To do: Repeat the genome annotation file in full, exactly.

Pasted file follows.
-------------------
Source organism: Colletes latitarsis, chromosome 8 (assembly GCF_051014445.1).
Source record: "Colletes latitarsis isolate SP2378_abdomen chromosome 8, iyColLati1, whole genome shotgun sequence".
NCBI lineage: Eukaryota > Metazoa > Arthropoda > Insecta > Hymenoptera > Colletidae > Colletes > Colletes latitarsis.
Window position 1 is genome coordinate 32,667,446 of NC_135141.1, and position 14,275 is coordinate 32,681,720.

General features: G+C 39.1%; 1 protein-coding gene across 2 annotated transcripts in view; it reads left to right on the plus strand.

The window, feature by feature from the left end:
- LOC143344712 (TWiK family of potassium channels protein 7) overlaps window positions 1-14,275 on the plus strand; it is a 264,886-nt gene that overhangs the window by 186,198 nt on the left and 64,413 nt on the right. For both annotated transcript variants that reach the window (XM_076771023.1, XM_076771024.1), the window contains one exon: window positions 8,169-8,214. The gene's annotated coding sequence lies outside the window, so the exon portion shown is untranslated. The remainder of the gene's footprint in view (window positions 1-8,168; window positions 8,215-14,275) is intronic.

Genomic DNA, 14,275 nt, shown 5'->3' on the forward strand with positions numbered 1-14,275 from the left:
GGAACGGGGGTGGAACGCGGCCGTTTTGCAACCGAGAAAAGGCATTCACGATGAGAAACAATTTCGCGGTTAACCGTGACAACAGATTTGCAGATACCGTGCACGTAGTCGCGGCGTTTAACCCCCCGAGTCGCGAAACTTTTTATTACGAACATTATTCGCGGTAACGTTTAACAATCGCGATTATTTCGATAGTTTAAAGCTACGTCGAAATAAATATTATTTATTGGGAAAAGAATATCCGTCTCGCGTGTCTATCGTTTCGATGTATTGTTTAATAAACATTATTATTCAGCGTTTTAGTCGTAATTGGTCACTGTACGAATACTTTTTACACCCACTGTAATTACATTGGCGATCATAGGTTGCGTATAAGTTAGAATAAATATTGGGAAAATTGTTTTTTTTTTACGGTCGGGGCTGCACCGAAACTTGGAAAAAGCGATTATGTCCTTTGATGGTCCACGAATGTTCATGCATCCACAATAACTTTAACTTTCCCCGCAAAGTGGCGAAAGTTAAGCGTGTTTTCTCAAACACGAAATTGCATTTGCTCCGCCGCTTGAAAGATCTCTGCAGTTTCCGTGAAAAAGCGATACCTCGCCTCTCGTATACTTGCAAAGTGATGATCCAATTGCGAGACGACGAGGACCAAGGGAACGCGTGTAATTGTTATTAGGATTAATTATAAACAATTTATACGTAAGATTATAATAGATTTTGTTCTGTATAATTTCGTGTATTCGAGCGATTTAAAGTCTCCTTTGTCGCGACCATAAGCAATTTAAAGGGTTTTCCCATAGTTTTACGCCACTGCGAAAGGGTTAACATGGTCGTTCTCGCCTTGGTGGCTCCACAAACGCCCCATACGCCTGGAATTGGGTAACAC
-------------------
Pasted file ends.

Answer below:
Source organism: Colletes latitarsis, chromosome 8 (assembly GCF_051014445.1).
Source record: "Colletes latitarsis isolate SP2378_abdomen chromosome 8, iyColLati1, whole genome shotgun sequence".
NCBI lineage: Eukaryota > Metazoa > Arthropoda > Insecta > Hymenoptera > Colletidae > Colletes > Colletes latitarsis.
Window position 1 is genome coordinate 32,667,446 of NC_135141.1, and position 14,275 is coordinate 32,681,720.

General features: G+C 39.1%; 1 protein-coding gene across 2 annotated transcripts in view; it reads left to right on the plus strand.

The window, feature by feature from the left end:
- LOC143344712 (TWiK family of potassium channels protein 7) overlaps window positions 1-14,275 on the plus strand; it is a 264,886-nt gene that overhangs the window by 186,198 nt on the left and 64,413 nt on the right. For both annotated transcript variants that reach the window (XM_076771023.1, XM_076771024.1), the window contains one exon: window positions 8,169-8,214. The gene's annotated coding sequence lies outside the window, so the exon portion shown is untranslated. The remainder of the gene's footprint in view (window positions 1-8,168; window positions 8,215-14,275) is intronic.

Genomic DNA, 14,275 nt, shown 5'->3' on the forward strand with positions numbered 1-14,275 from the left:
GGAACGGGGGTGGAACGCGGCCGTTTTGCAACCGAGAAAAGGCATTCACGATGAGAAACAATTTCGCGGTTAACCGTGACAACAGATTTGCAGATACCGTGCACGTAGTCGCGGCGTTTAACCCCCCGAGTCGCGAAACTTTTTATTACGAACATTATTCGCGGTAACGTTTAACAATCGCGATTATTTCGATAGTTTAAAGCTACGTCGAAATAAATATTATTTATTGGGAAAAGAATATCCGTCTCGCGTGTCTATCGTTTCGATGTATTGTTTAATAAACATTATTATTCAGCGTTTTAGTCGTAATTGGTCACTGTACGAATACTTTTTACACCCACTGTAATTACATTGGCGATCATAGGTTGCGTATAAGTTAGAATAAATATTGGGAAAATTGTTTTTTTTTTACGGTCGGGGCTGCACCGAAACTTGGAAAAAGCGATTATGTCCTTTGATGGTCCACGAATGTTCATGCATCCACAATAACTTTAACTTTCCCCGCAAAGTGGCGAAAGTTAAGCGTGTTTTCTCAAACACGAAATTGCATTTGCTCCGCCGCTTGAAAGATCTCTGCAGTTTCCGTGAAAAAGCGATACCTCGCCTCTCGTATACTTGCAAAGTGATGATCCAATTGCGAGACGACGAGGACCAAGGGAACGCGTGTAATTGTTATTAGGATTAATTATAAACAATTTATACGTAAGATTATAATAGATTTTGTTCTGTATAATTTCGTGTATTCGAGCGATTTAAAGTCTCCTTTGTCGCGACCATAAGCAATTTAAAGGGTTTTCCCATAGTTTTACGCCACTGCGAAAGGGTTAACATGGTCGTTCTCGCCTTGGTGGCTCCACAAACGCCCCATACGCCTGGAATTGGGTAACAC